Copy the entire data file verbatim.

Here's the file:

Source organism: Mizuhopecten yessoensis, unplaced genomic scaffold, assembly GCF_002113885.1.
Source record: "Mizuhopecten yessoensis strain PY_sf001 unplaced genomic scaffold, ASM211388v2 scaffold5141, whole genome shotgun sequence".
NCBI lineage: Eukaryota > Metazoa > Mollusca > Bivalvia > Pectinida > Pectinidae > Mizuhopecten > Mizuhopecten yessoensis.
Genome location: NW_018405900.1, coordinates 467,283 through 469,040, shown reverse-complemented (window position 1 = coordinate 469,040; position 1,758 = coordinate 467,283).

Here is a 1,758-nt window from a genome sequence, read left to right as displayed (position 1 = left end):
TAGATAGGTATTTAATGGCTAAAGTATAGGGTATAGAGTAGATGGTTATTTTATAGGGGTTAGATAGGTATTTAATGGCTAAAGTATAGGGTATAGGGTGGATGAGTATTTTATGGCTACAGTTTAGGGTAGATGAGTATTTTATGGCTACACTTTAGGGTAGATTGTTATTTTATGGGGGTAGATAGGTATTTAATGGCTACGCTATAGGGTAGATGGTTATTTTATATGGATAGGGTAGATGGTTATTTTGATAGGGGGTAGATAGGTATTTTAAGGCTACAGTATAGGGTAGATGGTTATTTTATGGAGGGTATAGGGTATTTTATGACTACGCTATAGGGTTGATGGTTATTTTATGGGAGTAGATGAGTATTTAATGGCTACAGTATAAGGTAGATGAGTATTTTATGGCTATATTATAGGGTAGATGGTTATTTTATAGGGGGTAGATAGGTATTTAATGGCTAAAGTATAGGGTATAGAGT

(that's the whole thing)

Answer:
Source organism: Mizuhopecten yessoensis, unplaced genomic scaffold, assembly GCF_002113885.1.
Source record: "Mizuhopecten yessoensis strain PY_sf001 unplaced genomic scaffold, ASM211388v2 scaffold5141, whole genome shotgun sequence".
NCBI lineage: Eukaryota > Metazoa > Mollusca > Bivalvia > Pectinida > Pectinidae > Mizuhopecten > Mizuhopecten yessoensis.
Genome location: NW_018405900.1, coordinates 467,283 through 469,040, shown reverse-complemented (window position 1 = coordinate 469,040; position 1,758 = coordinate 467,283).

Here is a 1,758-nt window from a genome sequence, read left to right as displayed (position 1 = left end):
TAGATAGGTATTTAATGGCTAAAGTATAGGGTATAGAGTAGATGGTTATTTTATAGGGGTTAGATAGGTATTTAATGGCTAAAGTATAGGGTATAGGGTGGATGAGTATTTTATGGCTACAGTTTAGGGTAGATGAGTATTTTATGGCTACACTTTAGGGTAGATTGTTATTTTATGGGGGTAGATAGGTATTTAATGGCTACGCTATAGGGTAGATGGTTATTTTATATGGATAGGGTAGATGGTTATTTTGATAGGGGGTAGATAGGTATTTTAAGGCTACAGTATAGGGTAGATGGTTATTTTATGGAGGGTATAGGGTATTTTATGACTACGCTATAGGGTTGATGGTTATTTTATGGGAGTAGATGAGTATTTAATGGCTACAGTATAAGGTAGATGAGTATTTTATGGCTATATTATAGGGTAGATGGTTATTTTATAGGGGGTAGATAGGTATTTAATGGCTAAAGTATAGGGTATAGAGT